Task Annotation Project in Science

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Three-dimensional science standards based on A Framework for K-12 Science Education raise several questions about how to monitor student progress toward those learning goals. The Task Annotation Project in Science (TAPS) was launched to provide an answer to the questions “what does it look like to ask students to demonstrate progress toward three-dimensional standards?” and “what are the most important features of high-quality science tasks?” By asking a diverse set of experts to identify concrete features of three-dimensional assessment tasks across multiple domains of science across the K-12 spectrum, this project was designed to 1) collaboratively provide concrete, annotated examples of different kinds of three-dimensional assessments, highlighting features of high-quality science assessments and opportunities for improvement, and 2) surface lessons learned from looking across grades, domains, and task purposes. 

This suite of resources includes annotated examples of assessment tasks for elementary, middle, and high school as well as a series of short resources that highlight the major takeaways across the whole project. These include:

  • Project-wide takeaways for educators, administrators, policy-makers, and assessment developers.
  • The “must-have” features of all three-dimensional science assessments.
  • Features of equitable science assessments.
  • Features of high-quality scenarios that drive three-dimensional assessments.
  • A practical definition of sense-making and its critical role in distinguishing three-dimensional assessments from more traditional science assessments.
  • Lessons-learned about how to assess science and engineering practices and crosscutting concepts.
  • Implications for science assessment systems, including large-scale assessments, and recommendations for decision-makers involved in assessment design.  

Tasks by Grade Band:
Click the links below to explore the set of task annotations in each grade band:

The Task Annotation Project in Science would not have been possible without the thought leaders, evaluators, and reviewers who contributed to this work. This diverse set of researchers, developers, partners, educators, and decision-makers lent their time and expertise to conceptualize the project, evaluate the assessments, and identify lessons learned and further questions from this process.

Achieve also thanks Chevron and the Hewlett Foundation for their generous support of this work.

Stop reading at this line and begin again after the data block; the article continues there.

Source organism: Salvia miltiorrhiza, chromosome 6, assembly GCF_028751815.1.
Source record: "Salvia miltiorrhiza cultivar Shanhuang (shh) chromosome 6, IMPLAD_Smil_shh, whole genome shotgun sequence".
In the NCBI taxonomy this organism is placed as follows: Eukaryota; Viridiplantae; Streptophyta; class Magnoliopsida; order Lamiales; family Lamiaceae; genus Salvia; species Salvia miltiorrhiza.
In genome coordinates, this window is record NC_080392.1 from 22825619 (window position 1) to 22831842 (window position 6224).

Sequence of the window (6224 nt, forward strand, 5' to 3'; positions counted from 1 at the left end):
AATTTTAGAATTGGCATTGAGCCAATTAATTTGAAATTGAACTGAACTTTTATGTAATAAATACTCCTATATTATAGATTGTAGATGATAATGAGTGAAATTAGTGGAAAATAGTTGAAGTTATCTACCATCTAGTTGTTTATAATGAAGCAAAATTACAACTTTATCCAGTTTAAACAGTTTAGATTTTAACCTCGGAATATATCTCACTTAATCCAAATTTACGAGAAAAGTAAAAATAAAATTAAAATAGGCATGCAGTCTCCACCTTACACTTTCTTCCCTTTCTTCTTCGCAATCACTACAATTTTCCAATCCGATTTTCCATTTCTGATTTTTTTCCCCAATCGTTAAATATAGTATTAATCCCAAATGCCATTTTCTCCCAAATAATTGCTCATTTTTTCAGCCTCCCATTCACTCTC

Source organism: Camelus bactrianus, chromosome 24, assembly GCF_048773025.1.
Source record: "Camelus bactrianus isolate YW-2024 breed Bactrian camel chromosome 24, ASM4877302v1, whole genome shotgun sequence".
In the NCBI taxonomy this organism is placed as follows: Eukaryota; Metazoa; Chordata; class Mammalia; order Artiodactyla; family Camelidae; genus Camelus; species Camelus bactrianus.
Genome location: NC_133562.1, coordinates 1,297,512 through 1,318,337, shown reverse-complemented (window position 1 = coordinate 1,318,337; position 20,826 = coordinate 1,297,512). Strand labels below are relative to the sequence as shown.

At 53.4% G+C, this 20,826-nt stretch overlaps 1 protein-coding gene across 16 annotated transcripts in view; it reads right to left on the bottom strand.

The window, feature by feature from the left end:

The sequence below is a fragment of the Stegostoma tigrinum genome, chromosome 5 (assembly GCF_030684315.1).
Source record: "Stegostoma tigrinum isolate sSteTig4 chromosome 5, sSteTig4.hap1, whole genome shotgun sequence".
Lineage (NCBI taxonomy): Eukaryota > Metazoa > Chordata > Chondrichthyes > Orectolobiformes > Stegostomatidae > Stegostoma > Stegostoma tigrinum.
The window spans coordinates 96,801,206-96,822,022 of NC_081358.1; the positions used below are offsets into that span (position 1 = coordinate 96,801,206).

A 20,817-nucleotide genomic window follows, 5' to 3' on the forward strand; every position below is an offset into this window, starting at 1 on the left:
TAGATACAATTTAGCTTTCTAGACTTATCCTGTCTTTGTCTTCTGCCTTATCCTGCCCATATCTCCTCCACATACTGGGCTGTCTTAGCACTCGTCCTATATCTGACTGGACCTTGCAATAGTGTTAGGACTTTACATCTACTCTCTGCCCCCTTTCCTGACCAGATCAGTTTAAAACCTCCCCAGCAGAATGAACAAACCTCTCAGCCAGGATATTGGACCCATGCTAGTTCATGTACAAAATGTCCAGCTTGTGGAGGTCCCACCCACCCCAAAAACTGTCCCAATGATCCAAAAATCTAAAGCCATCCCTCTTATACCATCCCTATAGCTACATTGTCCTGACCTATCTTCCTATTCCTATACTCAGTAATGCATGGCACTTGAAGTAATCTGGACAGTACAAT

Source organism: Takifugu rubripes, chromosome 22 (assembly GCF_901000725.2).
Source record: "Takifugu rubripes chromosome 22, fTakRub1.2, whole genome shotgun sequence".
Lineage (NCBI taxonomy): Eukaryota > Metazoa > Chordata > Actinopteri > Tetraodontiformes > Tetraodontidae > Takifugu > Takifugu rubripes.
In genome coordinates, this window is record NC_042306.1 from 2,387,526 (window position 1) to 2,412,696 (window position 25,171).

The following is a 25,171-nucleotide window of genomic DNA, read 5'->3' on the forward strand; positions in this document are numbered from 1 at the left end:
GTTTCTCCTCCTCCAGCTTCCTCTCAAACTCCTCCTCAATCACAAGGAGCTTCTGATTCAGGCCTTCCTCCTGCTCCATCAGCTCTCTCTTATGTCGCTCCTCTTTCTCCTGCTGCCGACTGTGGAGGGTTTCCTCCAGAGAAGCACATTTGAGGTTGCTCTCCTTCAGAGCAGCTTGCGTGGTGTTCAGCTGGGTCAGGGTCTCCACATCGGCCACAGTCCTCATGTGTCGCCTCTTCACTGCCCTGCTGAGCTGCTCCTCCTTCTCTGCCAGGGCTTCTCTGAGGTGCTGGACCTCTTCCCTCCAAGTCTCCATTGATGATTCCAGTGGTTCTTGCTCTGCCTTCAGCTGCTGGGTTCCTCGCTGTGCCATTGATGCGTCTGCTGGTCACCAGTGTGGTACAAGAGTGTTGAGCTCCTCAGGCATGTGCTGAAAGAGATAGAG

Tools and Resources

This resource describes key takeaways from the Task Annotation Project in Science for educators, administrators, decision-makers, and developers. 

Science assessment tasks designed for the Next Generation Science Standards (NGSS) and similar three-dimensional standards can—and should—come in all different forms. With so many different purposes and uses of assessments, it has been tricky to identify what really sets a three-dimensional assessment apart from a traditional assessment. 

The Task Annotation Project in Science (TAPS) surfaced some features that routinely distinguish NGSS tasks from science tasks that are not designed for the NGSS. This resource describes the “must-haves” of any NGSS assessment.

How can assessments be more equitable, and do assessments—classroom-based and external—have a role in promoting equitable approaches to science teaching and learning? By examining a wide range of tasks for how diverse learners can demonstrate progress, the Task Annotation Project in Science (TAPS) surfaced key ways science assessments can help make sure all students are supported in meeting their science learning goals.

Are phenomena a “nice-to-have" engagement hook, or a “must have” feature of three-dimensional science assessments?  The Task Annotation Project in Science surfaced the significance of phenomena in science assessments, and what features define high-quality phenomena for assessments. This resource provides educators and assessment developers with recommendations for phenomena that can support all students and reveal students’ ability to sense-make using the three dimensions.    

Three-dimensional tasks require students to make sense of phenomena and problems using science and engineering practices, disciplinary core ideas, and crosscutting concepts. This resource describes the lessons-learned about how tasks elicit sense-making. 

Science and Engineering Practices:
This resource describes how science and engineering practices (SEPs) can be used in science assessments and tasks. This resource identifies common misconceptions around the use of SEPs in assessments, while also providing effective and meaningful ways assessment tasks can elicit evidence of students' engagement in SEPs. 

Crosscutting Concepts:
This resource describes how assessment tasks frequently include crosscutting concepts (CCCs), and discusses which approaches are most effective for providing evidence of students’ understanding and ability to use the CCCs. 

This guide describes the implications of the Task Annotation Project in Science for decision-makers and assessment systems, including both classroom-based and external (e.g., district- and state-wide tests and systems). The guidance document includes recommendations for decision-makers and developers involved in science assessment development efforts. 

This describes the approach used for the Task Annotation Project in Science.